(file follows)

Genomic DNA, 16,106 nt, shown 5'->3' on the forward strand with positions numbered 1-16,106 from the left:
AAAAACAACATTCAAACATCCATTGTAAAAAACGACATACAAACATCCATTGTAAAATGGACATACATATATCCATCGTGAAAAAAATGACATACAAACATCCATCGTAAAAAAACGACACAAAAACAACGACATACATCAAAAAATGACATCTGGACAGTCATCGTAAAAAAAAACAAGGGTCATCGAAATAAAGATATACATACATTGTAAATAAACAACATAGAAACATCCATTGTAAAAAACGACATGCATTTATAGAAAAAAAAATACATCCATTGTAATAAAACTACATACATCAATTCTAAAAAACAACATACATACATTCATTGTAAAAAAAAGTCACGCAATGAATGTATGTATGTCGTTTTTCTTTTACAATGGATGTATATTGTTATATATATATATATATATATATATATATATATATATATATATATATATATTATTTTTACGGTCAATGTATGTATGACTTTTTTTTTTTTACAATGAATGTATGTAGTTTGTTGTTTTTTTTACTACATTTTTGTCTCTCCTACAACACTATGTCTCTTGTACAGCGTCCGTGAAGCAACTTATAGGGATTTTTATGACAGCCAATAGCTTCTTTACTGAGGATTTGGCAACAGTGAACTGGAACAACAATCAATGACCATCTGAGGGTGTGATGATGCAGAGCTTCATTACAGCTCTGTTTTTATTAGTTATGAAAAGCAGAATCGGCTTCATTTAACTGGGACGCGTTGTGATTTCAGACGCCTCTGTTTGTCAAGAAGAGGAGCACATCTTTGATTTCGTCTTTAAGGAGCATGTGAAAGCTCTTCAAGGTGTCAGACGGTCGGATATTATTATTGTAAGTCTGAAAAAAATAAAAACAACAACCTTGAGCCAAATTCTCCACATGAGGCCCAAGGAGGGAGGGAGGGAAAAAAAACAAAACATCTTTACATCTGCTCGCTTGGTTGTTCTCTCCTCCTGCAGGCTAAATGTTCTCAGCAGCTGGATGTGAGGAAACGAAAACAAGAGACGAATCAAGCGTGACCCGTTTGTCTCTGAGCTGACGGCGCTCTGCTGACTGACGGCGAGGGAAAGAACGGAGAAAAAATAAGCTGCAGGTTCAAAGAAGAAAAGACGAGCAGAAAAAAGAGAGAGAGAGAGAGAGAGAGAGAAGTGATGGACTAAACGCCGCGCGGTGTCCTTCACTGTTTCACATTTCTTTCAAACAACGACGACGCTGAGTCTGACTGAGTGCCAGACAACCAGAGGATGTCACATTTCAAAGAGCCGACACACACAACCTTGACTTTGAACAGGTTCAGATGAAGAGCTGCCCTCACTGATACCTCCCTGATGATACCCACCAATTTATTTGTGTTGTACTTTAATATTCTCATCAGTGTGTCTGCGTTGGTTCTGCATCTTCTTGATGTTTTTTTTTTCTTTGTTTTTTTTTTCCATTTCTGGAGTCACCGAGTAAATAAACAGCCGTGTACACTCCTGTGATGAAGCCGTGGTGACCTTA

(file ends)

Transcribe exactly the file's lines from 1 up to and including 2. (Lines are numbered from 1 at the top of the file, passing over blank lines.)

Genomic DNA, 16,106 nt, shown 5'->3' on the forward strand with positions numbered 1-16,106 from the left:
AAAAACAACATTCAAACATCCATTGTAAAAAACGACATACAAACATCCATTGTAAAATGGACATACATATATCCATCGTGAAAAAAATGACATACAAACATCCATCGTAAAAAAACGACACAAAAACAACGACATACATCAAAAAATGACATCTGGACAGTCATCGTAAAAAAAAACAAGGGTCATCGAAATAAAGATATACATACATTGTAAATAAACAACATAGAAACATCCATTGTAAAAAACGACATGCATTTATAGAAAAAAAAATACATCCATTGTAATAAAACTACATACATCAATTCTAAAAAACAACATACATACATTCATTGTAAAAAAAAGTCACGCAATGAATGTATGTATGTCGTTTTTCTTTTACAATGGATGTATATTGTTATATATATATATATATATATATATATATATATATATATATATATATATATTATTTTTACGGTCAATGTATGTATGACTTTTTTTTTTTTACAATGAATGTATGTAGTTTGTTGTTTTTTTTACTACATTTTTGTCTCTCCTACAACACTATGTCTCTTGTACAGCGTCCGTGAAGCAACTTATAGGGATTTTTATGACAGCCAATAGCTTCTTTACTGAGGATTTGGCAACAGTGAACTGGAACAACAATCAATGACCATCTGAGGGTGTGATGATGCAGAGCTTCATTACAGCTCTGTTTTTATTAGTTATGAAAAGCAGAATCGGCTTCATTTAACTGGGACGCGTTGTGATTTCAGACGCCTCTGTTTGTCAAGAAGAGGAGCACATCTTTGATTTCGTCTTTAAGGAGCATGTGAAAGCTCTTCAAGGTGTCAGACGGTCGGATATTATTATTGTAAGTCTGAAAAAAATAAAAACAACAACCTTGAGCCAAATTCTCCACATGAGGCCCAAGGAGGGAGGGAGGGAAAAAAAACAAAACATCTTTACATCTGCTCGCTTGGTTGTTCTCTCCTCCTGCAGGCTAAATGTTCTCAGCAGCTGGATGTGAGGAAACGAAAACAAGAGACGAATCAAGCGTGACCCGTTTGTCTCTGAGCTGACGGCGCTCTGCTGACTGACGGCGAGGGAAAGAACGGAGAAAAAATAAGCTGCAGGTTCAAAGAAGAAAAGACGAGCAGAAAAAAGAGAGAGAGAGAGAGAGAGAGAGAAGTGATGGACTAAACGCCGCGCGGTGTCCTTCACTGTTTCACATTTCTTTCAAACAACGACGACGCTGAGTCTGACTGAGTGCCAGACAACCAGAGGATGTCACATTTCAAAGAGCCGACACACACAACCTTGACTTTGAACAGGTTCAGATGAAGAGCTGCCCTCACTGATACCTCCCTGATGATACCCACCAATTTATTTGTGTTGTACTTTAATATTCTCATCAGTGTGTCTGCGTTGGTTCTGCATCTTCTTGATGTTTTTTTTTTCTTTGTTTTTTTTTTCCATTTCTGGAGTCACCGAGTAAATAAACAGCCGTGTACACTCCTGTGATGAAGCCGTGGTGACCTTA